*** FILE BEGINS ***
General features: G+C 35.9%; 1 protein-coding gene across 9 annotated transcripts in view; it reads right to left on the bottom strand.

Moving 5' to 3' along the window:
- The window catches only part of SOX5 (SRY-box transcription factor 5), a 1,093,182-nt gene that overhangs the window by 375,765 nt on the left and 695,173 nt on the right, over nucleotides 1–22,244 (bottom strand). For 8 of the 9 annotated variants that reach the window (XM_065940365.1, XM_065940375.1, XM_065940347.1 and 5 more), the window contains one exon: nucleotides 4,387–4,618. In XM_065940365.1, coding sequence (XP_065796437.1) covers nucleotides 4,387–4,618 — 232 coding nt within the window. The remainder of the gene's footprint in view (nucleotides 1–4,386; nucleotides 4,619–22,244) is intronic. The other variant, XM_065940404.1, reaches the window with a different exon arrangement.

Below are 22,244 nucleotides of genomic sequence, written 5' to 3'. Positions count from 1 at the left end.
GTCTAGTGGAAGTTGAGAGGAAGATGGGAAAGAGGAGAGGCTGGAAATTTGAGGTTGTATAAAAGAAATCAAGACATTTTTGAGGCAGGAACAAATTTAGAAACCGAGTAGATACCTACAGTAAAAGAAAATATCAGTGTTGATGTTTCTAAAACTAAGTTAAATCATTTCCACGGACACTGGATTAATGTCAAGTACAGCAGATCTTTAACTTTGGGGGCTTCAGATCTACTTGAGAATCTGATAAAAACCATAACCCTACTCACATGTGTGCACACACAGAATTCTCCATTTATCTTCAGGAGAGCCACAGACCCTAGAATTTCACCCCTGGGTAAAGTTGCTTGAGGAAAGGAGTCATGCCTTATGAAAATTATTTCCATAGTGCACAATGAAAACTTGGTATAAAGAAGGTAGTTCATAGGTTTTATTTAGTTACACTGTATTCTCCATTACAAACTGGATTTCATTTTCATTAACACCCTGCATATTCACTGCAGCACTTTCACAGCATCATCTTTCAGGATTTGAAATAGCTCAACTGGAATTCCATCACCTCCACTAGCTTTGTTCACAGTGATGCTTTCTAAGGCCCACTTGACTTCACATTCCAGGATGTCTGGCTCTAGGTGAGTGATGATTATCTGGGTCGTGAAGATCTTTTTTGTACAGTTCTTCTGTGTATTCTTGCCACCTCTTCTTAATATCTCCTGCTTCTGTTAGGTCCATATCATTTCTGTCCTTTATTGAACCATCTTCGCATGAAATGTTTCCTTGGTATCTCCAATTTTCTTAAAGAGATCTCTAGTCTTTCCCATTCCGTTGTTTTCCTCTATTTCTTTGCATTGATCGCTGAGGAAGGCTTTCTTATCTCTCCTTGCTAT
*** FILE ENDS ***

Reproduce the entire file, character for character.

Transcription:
General features: G+C 35.9%; 1 protein-coding gene across 9 annotated transcripts in view; it reads right to left on the bottom strand.

Moving 5' to 3' along the window:
- The window catches only part of SOX5 (SRY-box transcription factor 5), a 1,093,182-nt gene that overhangs the window by 375,765 nt on the left and 695,173 nt on the right, over nucleotides 1–22,244 (bottom strand). For 8 of the 9 annotated variants that reach the window (XM_065940365.1, XM_065940375.1, XM_065940347.1 and 5 more), the window contains one exon: nucleotides 4,387–4,618. In XM_065940365.1, coding sequence (XP_065796437.1) covers nucleotides 4,387–4,618 — 232 coding nt within the window. The remainder of the gene's footprint in view (nucleotides 1–4,386; nucleotides 4,619–22,244) is intronic. The other variant, XM_065940404.1, reaches the window with a different exon arrangement.

Below are 22,244 nucleotides of genomic sequence, written 5' to 3'. Positions count from 1 at the left end.
GTCTAGTGGAAGTTGAGAGGAAGATGGGAAAGAGGAGAGGCTGGAAATTTGAGGTTGTATAAAAGAAATCAAGACATTTTTGAGGCAGGAACAAATTTAGAAACCGAGTAGATACCTACAGTAAAAGAAAATATCAGTGTTGATGTTTCTAAAACTAAGTTAAATCATTTCCACGGACACTGGATTAATGTCAAGTACAGCAGATCTTTAACTTTGGGGGCTTCAGATCTACTTGAGAATCTGATAAAAACCATAACCCTACTCACATGTGTGCACACACAGAATTCTCCATTTATCTTCAGGAGAGCCACAGACCCTAGAATTTCACCCCTGGGTAAAGTTGCTTGAGGAAAGGAGTCATGCCTTATGAAAATTATTTCCATAGTGCACAATGAAAACTTGGTATAAAGAAGGTAGTTCATAGGTTTTATTTAGTTACACTGTATTCTCCATTACAAACTGGATTTCATTTTCATTAACACCCTGCATATTCACTGCAGCACTTTCACAGCATCATCTTTCAGGATTTGAAATAGCTCAACTGGAATTCCATCACCTCCACTAGCTTTGTTCACAGTGATGCTTTCTAAGGCCCACTTGACTTCACATTCCAGGATGTCTGGCTCTAGGTGAGTGATGATTATCTGGGTCGTGAAGATCTTTTTTGTACAGTTCTTCTGTGTATTCTTGCCACCTCTTCTTAATATCTCCTGCTTCTGTTAGGTCCATATCATTTCTGTCCTTTATTGAACCATCTTCGCATGAAATGTTTCCTTGGTATCTCCAATTTTCTTAAAGAGATCTCTAGTCTTTCCCATTCCGTTGTTTTCCTCTATTTCTTTGCATTGATCGCTGAGGAAGGCTTTCTTATCTCTCCTTGCTAT